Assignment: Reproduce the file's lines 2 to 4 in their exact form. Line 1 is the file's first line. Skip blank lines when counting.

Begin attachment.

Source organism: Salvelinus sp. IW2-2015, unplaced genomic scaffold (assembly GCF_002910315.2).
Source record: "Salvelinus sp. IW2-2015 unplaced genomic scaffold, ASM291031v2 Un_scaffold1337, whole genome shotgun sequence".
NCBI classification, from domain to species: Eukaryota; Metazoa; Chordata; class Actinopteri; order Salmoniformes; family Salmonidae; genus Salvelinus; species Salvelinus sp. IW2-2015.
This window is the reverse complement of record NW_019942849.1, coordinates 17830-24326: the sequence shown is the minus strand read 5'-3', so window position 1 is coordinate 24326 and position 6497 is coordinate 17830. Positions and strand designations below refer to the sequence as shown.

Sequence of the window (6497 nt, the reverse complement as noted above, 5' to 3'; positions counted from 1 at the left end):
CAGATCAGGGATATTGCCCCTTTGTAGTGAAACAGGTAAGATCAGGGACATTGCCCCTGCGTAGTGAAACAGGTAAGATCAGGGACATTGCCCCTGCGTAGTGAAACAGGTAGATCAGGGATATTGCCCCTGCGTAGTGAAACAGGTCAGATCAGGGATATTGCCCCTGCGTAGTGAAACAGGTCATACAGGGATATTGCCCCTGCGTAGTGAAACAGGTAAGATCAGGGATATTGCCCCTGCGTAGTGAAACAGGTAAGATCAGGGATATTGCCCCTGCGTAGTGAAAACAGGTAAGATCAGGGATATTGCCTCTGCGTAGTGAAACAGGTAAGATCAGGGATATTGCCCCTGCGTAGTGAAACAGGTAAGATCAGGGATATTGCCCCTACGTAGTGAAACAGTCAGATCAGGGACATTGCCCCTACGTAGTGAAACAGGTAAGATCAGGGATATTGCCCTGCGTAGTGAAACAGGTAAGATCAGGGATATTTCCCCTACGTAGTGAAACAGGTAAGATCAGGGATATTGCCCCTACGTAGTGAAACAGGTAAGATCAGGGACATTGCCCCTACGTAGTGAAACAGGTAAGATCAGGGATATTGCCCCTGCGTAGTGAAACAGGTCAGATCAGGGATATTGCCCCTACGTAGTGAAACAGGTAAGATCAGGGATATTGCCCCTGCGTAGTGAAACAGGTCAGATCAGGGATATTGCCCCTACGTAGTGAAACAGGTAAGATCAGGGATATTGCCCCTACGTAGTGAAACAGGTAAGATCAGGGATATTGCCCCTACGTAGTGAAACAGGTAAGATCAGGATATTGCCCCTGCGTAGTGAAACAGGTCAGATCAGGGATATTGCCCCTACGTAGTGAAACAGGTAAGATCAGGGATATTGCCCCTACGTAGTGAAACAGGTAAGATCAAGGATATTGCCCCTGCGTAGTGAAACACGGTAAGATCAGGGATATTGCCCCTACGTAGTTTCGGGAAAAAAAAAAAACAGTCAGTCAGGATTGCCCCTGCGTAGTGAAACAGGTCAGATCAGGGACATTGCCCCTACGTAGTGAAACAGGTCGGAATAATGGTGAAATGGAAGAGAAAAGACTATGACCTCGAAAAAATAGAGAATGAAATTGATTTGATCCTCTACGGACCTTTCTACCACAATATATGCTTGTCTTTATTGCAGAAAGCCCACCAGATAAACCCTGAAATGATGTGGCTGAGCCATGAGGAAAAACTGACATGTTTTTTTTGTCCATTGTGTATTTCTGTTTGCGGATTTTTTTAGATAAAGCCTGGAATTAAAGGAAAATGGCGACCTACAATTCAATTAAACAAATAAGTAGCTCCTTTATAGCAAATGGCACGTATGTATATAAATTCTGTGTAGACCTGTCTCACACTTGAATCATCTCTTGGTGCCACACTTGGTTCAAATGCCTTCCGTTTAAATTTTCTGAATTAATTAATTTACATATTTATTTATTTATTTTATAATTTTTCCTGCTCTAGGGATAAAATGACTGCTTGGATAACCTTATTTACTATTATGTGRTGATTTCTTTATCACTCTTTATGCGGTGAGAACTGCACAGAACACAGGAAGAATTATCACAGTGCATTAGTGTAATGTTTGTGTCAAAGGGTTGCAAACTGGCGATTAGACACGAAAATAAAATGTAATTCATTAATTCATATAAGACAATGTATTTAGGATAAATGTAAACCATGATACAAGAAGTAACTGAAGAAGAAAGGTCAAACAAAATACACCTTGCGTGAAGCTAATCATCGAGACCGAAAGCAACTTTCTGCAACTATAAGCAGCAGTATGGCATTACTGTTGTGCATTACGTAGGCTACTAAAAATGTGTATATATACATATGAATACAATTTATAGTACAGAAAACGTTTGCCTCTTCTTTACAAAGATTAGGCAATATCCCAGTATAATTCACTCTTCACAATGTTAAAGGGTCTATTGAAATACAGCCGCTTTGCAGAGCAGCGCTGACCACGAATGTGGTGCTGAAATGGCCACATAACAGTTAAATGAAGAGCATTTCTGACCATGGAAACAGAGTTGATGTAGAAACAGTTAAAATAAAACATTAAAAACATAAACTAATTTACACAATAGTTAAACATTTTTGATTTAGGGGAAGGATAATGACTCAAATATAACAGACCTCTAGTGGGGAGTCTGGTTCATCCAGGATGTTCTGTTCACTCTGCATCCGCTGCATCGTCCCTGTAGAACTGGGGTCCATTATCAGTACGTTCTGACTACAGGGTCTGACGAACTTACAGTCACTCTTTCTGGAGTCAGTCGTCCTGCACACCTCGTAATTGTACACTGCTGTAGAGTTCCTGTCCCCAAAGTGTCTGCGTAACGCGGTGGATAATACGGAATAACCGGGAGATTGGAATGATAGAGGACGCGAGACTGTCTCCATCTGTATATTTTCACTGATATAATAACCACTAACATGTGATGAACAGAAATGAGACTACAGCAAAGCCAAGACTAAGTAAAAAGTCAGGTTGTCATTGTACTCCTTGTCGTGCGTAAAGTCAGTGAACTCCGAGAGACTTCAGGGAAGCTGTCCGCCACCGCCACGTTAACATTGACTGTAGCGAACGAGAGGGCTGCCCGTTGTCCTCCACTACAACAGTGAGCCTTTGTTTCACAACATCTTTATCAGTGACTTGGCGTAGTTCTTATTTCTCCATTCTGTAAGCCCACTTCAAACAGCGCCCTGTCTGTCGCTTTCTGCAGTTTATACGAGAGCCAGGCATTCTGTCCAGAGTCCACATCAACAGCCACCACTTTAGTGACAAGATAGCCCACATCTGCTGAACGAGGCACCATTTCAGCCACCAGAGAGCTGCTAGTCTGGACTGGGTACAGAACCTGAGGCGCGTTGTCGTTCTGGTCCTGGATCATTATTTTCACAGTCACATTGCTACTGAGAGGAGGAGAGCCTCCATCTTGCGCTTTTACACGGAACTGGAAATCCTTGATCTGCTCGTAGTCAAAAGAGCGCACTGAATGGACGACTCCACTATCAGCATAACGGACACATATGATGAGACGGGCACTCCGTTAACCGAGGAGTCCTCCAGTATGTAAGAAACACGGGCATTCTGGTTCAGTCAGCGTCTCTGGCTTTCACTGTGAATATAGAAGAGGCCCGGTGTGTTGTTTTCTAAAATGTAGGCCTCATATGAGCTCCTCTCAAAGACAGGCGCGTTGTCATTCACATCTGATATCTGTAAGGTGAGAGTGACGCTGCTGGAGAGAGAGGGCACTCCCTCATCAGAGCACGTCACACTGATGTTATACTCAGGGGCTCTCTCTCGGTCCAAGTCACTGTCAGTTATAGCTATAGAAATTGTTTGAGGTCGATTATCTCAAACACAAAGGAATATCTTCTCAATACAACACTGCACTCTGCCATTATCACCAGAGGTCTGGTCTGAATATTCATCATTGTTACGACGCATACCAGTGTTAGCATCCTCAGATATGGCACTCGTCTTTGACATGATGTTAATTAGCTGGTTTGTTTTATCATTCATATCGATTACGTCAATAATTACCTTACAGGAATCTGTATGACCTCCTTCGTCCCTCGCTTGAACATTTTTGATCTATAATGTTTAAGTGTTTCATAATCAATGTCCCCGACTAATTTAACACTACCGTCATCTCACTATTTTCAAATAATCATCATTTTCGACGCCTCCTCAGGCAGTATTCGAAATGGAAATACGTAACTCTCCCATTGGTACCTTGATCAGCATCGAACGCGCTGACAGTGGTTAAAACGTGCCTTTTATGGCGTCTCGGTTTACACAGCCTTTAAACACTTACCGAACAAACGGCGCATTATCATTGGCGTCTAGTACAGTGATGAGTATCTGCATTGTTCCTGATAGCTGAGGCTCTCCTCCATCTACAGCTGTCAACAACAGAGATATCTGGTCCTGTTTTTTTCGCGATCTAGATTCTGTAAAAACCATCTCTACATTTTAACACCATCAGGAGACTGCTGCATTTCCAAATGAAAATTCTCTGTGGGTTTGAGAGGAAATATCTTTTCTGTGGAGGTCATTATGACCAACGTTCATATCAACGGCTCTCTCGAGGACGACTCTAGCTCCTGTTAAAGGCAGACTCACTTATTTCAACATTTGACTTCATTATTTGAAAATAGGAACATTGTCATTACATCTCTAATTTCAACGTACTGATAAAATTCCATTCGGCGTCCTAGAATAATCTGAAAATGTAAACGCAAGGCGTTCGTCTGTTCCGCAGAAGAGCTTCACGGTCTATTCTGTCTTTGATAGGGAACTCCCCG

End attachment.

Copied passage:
Source record: "Salvelinus sp. IW2-2015 unplaced genomic scaffold, ASM291031v2 Un_scaffold1337, whole genome shotgun sequence".
NCBI classification, from domain to species: Eukaryota; Metazoa; Chordata; class Actinopteri; order Salmoniformes; family Salmonidae; genus Salvelinus; species Salvelinus sp. IW2-2015.
This window is the reverse complement of record NW_019942849.1, coordinates 17830-24326: the sequence shown is the minus strand read 5'-3', so window position 1 is coordinate 24326 and position 6497 is coordinate 17830. Positions and strand designations below refer to the sequence as shown.